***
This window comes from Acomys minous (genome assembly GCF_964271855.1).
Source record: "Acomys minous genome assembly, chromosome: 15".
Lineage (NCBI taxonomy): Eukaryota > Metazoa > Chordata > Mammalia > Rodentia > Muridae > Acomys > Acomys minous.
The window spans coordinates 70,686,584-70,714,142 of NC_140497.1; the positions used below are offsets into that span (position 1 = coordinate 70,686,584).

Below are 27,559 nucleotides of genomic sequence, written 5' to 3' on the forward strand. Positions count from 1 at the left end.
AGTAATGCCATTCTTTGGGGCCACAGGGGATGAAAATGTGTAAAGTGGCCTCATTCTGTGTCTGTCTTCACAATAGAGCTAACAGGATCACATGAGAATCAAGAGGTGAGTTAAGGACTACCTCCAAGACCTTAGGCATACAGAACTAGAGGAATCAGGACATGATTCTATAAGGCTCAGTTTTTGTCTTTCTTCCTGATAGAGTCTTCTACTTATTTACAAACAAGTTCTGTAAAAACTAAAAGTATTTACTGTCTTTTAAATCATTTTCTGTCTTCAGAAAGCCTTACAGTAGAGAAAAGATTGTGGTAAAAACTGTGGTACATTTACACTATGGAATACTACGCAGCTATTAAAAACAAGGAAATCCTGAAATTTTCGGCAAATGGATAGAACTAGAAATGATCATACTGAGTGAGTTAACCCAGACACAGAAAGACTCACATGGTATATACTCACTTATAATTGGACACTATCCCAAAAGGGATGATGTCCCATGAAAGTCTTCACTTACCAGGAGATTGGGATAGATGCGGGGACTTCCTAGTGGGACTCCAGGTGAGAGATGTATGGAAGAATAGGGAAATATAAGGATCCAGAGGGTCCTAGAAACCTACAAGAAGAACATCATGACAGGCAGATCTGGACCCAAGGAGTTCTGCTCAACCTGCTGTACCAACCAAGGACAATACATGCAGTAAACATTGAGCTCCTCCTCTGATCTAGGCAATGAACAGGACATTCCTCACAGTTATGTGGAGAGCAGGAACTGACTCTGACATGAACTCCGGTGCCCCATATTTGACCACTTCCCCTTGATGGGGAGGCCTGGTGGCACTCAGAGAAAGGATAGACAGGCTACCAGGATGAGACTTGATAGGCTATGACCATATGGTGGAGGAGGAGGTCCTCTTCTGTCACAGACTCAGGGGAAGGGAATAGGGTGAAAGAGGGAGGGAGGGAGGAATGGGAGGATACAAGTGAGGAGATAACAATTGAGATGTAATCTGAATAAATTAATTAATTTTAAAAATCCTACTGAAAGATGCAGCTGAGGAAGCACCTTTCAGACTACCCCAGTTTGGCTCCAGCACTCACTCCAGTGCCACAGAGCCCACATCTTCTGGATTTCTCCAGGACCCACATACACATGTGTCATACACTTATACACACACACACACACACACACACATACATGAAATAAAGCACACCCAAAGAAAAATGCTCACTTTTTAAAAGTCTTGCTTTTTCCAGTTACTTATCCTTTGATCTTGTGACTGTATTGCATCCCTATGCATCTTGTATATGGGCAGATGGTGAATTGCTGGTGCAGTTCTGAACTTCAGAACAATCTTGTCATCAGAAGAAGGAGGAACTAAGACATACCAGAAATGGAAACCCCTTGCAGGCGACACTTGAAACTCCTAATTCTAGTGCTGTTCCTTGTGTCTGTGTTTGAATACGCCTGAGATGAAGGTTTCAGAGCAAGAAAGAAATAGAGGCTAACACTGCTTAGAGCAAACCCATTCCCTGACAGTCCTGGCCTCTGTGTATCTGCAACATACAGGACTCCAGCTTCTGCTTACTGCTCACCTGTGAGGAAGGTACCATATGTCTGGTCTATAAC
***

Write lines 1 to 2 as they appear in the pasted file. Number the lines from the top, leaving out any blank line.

This window comes from Acomys minous (genome assembly GCF_964271855.1).
Source record: "Acomys minous genome assembly, chromosome: 15".